The Astolat Shawl is a triangular shawl worked from the top down, beginning with a garter tab cast on and increasing evenly to create a symmetrical shawl. The lace pattern resembles shields with a heart border along the bottom to represent the unrequited love of Elaine of Astolat for Lancelot.
Pattern includes both written directions as well as charts for the lace.
Skill Level: Advanced Beginner
Skills needed: knitting, purling, yarn overs, decreases (knit two together; slip, slip, knit; and slip one, knit one, pass slipped stitch over), knitting through back loop
US 5 / 3.75 mm 32” (80 cm) circular needle
2 stitch markers
Thank you to my test knitters (wendylinjohnson, pittmom2013, megknitsalot, JTKnitterSan, chau7, hoppinglark, Bikerbitch69, and MrsN2itiv) and tech editors (kwunder and kettleandstring) who provided valuable feedback.
About the Name
The Fair Maid of Astolat is probably better known as the Lady of Shalott, from Tennyson’s poem and Waterhouse’s painting. But Astolat is used by Sir Thomas Malory in his Morte D’Arthur. And in that text, her story is as follows: King Arthur has called for a great tournament to be held, but when he asks Guenevere to accompany him, she refuses to go. Lest rumors should start that she has stayed behind because Lancelot has also stayed behind (healing from a previous wound), she chastises Lancelot and tells him that he should follow Arthur and go to the tournament. Lancelot arrives in Astolat and declares that he will fight in the tournament as an unknown, asking his host to bring him an unknown shield. The host’s daughter, Elayne, sees Lancelot and falls in love with him, asking him to wear her token during the tournament. Lancelot is hesitant to do so as he has never worn a love token before (since he cannot make public his adulterous love of Guenevere), but since he wants to be unrecognized at this tournament, he accepts Elayne’s love token since it would further disguise him. He also entrusts his shield to her care.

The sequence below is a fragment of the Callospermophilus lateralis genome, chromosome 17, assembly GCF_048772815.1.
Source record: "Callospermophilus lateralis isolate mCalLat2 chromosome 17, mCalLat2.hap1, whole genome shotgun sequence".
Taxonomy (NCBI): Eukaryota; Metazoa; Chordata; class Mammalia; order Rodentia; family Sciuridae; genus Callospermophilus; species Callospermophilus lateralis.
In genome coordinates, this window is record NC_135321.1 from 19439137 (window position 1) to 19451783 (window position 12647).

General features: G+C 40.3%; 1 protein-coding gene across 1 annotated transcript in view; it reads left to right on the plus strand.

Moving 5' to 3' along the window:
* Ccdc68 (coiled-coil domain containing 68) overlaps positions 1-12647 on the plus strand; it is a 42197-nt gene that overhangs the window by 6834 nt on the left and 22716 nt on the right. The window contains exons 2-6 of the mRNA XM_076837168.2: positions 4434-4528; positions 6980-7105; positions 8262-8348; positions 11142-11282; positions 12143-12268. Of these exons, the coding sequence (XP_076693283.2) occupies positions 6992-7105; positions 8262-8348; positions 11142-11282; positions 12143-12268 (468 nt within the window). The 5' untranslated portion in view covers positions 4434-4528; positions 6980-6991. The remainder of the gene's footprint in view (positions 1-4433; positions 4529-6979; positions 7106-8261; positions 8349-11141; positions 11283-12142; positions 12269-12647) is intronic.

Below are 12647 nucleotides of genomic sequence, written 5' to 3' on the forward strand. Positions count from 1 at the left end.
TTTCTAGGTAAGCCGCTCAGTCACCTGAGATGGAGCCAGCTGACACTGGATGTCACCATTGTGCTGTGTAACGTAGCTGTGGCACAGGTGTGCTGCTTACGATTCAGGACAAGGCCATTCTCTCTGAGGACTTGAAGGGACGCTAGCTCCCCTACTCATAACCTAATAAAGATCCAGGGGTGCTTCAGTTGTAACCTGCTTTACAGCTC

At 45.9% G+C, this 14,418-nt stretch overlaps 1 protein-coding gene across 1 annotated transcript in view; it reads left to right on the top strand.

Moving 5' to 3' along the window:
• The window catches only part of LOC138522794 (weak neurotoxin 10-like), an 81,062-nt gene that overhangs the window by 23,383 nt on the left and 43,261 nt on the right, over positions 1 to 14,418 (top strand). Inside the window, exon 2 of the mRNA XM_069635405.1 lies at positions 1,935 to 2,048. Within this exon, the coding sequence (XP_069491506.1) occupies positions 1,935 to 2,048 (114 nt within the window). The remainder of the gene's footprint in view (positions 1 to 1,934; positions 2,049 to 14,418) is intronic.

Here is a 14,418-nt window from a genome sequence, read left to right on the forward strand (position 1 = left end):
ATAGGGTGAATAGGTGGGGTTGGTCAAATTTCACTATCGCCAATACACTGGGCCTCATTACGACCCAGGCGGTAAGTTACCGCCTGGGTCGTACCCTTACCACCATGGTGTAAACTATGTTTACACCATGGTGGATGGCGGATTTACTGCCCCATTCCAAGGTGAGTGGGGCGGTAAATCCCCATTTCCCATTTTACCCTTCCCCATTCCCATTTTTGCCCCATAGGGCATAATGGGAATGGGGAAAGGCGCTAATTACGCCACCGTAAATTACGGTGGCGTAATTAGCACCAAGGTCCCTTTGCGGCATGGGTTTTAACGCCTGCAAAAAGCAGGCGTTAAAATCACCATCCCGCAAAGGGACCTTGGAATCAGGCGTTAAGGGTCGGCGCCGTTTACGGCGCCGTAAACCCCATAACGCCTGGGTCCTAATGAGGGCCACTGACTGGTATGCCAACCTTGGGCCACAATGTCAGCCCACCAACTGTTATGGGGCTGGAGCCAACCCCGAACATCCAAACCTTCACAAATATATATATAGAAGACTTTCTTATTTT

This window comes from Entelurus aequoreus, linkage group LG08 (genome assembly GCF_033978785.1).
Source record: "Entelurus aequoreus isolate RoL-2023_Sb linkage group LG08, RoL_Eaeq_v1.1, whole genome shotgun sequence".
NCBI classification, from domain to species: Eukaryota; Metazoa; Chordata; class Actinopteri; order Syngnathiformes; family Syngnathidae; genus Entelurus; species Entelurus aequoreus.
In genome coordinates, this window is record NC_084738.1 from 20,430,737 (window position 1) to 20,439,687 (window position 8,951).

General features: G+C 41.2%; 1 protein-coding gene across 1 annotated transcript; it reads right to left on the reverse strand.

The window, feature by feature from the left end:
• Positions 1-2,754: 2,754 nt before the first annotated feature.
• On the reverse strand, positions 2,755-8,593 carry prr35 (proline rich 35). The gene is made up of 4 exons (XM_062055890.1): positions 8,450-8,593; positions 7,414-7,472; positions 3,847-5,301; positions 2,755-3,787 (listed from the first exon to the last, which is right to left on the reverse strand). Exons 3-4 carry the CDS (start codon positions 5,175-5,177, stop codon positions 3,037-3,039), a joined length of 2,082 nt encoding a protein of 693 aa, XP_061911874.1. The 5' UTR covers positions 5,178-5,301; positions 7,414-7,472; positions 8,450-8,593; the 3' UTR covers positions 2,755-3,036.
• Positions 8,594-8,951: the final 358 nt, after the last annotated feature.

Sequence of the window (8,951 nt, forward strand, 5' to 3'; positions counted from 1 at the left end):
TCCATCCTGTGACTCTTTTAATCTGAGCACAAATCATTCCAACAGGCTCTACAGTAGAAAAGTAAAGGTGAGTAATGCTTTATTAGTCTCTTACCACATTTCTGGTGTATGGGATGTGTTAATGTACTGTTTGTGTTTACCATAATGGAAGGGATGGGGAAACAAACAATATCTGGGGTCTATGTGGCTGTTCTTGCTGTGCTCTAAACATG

Lancelot acquits himself well in the tournament and the other knights wonder who he might be, suggesting that he seems to move like Lancelot but couldn’t be Lancelot because of the shield and love token. Unfortunately, during the tournament Lancelot is accidentally wounded in the side. Still not wanting people to know who is really is, Lancelot is taken by Elayne’s brother (who had served as his squire) to a hermitage to have his wound mended. Meanwhile, Arthur has asked Gawain to find out who the mystery knight was. Gawain speaks to Elayne and finds out that although she has no idea who he is, she is in love with that knight. She does admit to having his shield and Gawain persuades her to show it to him. Along with his identity, Elayne learns from Gawain that Lancelot has been wounded and she rides out to find him. Once she does, she stays by his side and tends to his healing. Gawain tells the other knights of Lancelot’s identity and they all marvel that he was wearing a love token, but when Guenevere hears of this, she is quite wroth (to say the least). But it takes Lancelot a good time to heal (over a month) and Elayne stays by his side the entire time.
Once Lancelot is well enough to leave, Elayne takes him to her father and asks if Lancelot will wed her. He refuses. She then asks if he will take her as his paramour (mistress). He refuses. She says that she will die for love of him. Lancelot explains that he’s just not the marrying type and that Elayne shouldn’t take it personally. Instead, she should find another man more worthy of her. Elayne swoons and Lancelot, not knowing what else to do, departs (to go explain himself to Guenevere). Elayne feels betrayed and has a letter written in which she accuses Lancelot of treating her badly but asks for prayers from him and from others after her death. She asks her family to place her on a bed on a barge, with the letter on top of her, and send the barge down the river. Arthur and Guenevere see the barge and find Elayne’s body, with the letter, which Arthur reads aloud to the assembly. When Lancelot is told of the letter, he says that Elayne loved him “out of measure” and that he never did anything to lead her into believing that he would marry her. Guenevere chastises him, but he still claims innocence and arranges to have Elayne buried in a manner suitable to her estate. (Tennyson’s poem was set to music by Loreena McKennitt, a beautiful and haunting melody. Another musician, Heather Dale, has also recorded a version of the story, a song that is one of my favorites, ”Lily Maid.”)